Radcliff, A.S. 2016. The Claim of Humanity in Christ: Salvation and Sanctification in the Theology of T.F. and J.B. Torrance. (Princeton Theological Monograph Series 222), Eugene, OR: Pickwick. 208 pp.
Christ’s Person and Work (p. 53)
Western-Latin theories of the atonement focus on God’s act. Jesus sets an example; Jesus satisfies God’s honor, Jesus takes our punishment. In contrast, the Torrance tradition insists that the ‘act” of God in atonement must not be separated from the “person” of Jesus, for atonement is worked out through God’s self-giving in the person of Jesus. In order to hold together the person and work of Christ, TFT draws upon three Old Testament concepts:
- Paddah expresses God’s act of delivering Israel from bondage in Egypt.
- Kipper expresses God’s sacrificial offering (act) to blot out sin
- Goel expresses God’s person as a kinsman-redeemer, who restores those in need to their lost inheritance. For TF, this vitally important term captures the essential incarnational, ontological aspect of the atonement overlooked by western-Latin external theories.
Comment: First, notice that kipper is not a reference to turning away wrath; it is a reference to “washing” away sin” (I am not a Greek scholar, so correct me if I am wrong.) Second, all this fits in nicely with N.T. Wright’s work in The Day the Revolution Began. As Wright consistently asserts, Jesus intended for his sacrifice on the cross to be associated in the peoples’ mind with God’s mighty act of deliverance from Egypt (paddah), only now the deliverance is from the far greater powers of sin, death and the devil. For Jesus, per Wright, the cross is not a punishment imposed on Jesus by the Father. Far from it, the cross is a mighty act of rescue from bondage to sin, devil and the devil. (In other words, it’s the Exodus thing all over again, only now on a cosmic scale! Beautiful!) Again, this is a welcome return to a more Christus Victor view of the atonement, embraced for centuries by the early Church and currently advocated by N.T. Wright and Gregory A. Boyd. (Read ‘em both! They’re great.).
Now let’s look at Torrance’s notion of goel in light of the Day of Atonement in Leviticus 16. When the High Priest went into the Most Holy Place (“Holy of Holies”) on the annual Day of Atonement, he wore a breastplate embedded with twelve precious stones, representing the twelve tribes of Israel. The names of the tribes were written on the mantle he wore. The High Priest was no longer a man performing a ritual act. The High Priest was Israel incarnate (my words). He stood in for the people as their kinsman-redeemer (goel). He was bone of their bone and flesh of their flesh. Everyone in Israel was included in his atoning act, because he was the Representative-Substitute of the nation. He acted in place of the people (substitute) and on their behalf (representative). As TFT notes, the people contributed nothing to the High Priest’s atoning act.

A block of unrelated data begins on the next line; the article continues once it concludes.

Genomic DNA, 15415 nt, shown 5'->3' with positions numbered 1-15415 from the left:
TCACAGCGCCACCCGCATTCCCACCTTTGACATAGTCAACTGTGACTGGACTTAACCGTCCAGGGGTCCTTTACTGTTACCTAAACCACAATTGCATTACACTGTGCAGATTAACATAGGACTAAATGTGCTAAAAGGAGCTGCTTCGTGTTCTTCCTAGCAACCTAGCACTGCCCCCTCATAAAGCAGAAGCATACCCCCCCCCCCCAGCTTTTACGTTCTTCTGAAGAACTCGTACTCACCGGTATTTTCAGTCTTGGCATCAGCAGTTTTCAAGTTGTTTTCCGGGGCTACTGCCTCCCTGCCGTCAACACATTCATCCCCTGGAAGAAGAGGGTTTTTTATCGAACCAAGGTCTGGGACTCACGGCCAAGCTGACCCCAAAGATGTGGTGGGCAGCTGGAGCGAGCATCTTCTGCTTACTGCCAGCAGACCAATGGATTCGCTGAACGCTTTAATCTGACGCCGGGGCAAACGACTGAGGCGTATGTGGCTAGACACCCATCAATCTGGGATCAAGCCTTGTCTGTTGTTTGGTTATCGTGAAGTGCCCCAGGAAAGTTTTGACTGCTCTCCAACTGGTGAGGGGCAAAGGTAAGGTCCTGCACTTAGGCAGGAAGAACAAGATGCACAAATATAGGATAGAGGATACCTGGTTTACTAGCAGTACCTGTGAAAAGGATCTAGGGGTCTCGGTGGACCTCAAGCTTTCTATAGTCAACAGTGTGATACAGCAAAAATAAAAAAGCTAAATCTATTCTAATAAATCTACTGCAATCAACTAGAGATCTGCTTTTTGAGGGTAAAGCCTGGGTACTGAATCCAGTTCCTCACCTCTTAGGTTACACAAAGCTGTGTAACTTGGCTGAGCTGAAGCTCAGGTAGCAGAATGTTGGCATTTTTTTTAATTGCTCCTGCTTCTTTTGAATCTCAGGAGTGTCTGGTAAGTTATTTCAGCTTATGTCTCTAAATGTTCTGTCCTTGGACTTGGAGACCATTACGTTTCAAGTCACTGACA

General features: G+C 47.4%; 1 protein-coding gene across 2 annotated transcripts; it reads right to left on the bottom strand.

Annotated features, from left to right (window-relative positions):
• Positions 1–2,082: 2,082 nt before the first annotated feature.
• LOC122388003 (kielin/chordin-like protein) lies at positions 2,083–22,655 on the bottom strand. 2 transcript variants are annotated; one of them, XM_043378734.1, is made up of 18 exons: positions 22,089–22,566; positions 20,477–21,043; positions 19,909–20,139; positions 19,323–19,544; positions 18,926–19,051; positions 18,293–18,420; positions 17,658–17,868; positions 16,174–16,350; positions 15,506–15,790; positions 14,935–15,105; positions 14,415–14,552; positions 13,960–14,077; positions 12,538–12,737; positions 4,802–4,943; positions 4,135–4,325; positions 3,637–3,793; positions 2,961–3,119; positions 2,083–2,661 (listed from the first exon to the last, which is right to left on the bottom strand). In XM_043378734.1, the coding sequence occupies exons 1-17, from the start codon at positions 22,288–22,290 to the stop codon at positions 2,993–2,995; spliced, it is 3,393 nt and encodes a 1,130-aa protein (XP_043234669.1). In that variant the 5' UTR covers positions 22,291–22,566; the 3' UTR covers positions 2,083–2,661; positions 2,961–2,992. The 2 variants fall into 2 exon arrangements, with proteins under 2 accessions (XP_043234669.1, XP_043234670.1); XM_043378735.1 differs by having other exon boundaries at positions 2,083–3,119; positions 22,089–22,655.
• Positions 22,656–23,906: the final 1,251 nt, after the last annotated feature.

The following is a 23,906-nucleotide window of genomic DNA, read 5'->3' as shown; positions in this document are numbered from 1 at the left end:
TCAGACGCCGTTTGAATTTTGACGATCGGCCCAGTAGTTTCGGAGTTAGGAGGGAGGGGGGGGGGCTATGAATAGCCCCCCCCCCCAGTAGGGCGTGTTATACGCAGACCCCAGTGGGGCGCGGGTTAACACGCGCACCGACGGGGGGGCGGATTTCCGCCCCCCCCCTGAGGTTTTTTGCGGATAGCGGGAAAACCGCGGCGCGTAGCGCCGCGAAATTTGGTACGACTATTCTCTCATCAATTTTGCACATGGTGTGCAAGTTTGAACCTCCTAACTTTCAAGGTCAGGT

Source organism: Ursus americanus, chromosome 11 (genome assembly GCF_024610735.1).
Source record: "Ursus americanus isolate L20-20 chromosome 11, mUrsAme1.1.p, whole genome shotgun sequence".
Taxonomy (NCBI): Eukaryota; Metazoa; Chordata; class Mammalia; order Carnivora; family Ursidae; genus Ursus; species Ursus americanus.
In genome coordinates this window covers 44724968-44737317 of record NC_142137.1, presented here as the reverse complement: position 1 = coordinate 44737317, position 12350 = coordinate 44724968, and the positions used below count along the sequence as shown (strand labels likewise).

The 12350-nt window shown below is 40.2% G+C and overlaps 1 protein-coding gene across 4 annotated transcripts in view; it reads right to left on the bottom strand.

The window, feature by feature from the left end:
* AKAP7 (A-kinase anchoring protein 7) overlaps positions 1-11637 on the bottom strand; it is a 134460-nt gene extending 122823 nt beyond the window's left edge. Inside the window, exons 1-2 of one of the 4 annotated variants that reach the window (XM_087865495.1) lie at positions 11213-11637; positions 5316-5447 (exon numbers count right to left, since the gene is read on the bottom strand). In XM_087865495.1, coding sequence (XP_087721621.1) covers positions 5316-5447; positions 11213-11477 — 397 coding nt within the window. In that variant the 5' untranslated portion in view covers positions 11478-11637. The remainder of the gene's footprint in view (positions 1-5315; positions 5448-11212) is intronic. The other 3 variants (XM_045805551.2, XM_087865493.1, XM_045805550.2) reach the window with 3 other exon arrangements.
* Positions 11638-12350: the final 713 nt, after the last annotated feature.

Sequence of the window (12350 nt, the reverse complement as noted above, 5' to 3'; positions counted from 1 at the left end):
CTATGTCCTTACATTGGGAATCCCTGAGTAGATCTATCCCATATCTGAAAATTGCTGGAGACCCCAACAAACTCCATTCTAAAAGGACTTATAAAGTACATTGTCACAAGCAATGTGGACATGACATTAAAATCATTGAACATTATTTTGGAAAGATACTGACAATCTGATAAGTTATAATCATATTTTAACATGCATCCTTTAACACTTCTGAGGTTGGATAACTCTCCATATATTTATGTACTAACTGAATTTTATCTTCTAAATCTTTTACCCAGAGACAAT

In a similar way, Jesus is our Kinsman-Redeemer (goel). As man, he is bone of our bone and flesh of our flesh. He is our Substitute and Representative. Yet, he is the Creator God incarnate. He is the Eternal Word through whom all things are made and in whom all things consist. Therefore, when he enters the Most Holy Place in heaven as our High Priest and Representative, he carries all creation with him. Get the idea! Contra the western-Latin tradition, atonement is not merely an external act. The atonement can only be properly understood in terms of the “being” or “nature” of the Person who atones.
Back to Radcliff. She writes, “The Torrances believe that redemption is not an external act of God, but worked out ontologically within the incarnate constitution of the person of Christ” (p. 53). This is where concepts like the homoousion and the hypostatic union come in. Don’t let the fancy words bug you. I know from experience that some readers abandon ship at the mere mention of words like ontological, homoousios, etc. Stay with me. It’s not as weird as it sounds. But you can light a pipe and put on a tweed jacket if you wish.
These five-dollar terms are essential for the budding theologian. I wrote my doctoral thesis on TFT based on the idea that his entire doctrine of the mediation of Christ can be boiled down to four “elemental forms”: the homoousion, the hypostatic union, incarnational redemption and the vicarious humanity of Jesus, with the latter two being correlates of the former. (Click here to read a journal article I published on all this.) Now, let’s take a moment to get this terms under control.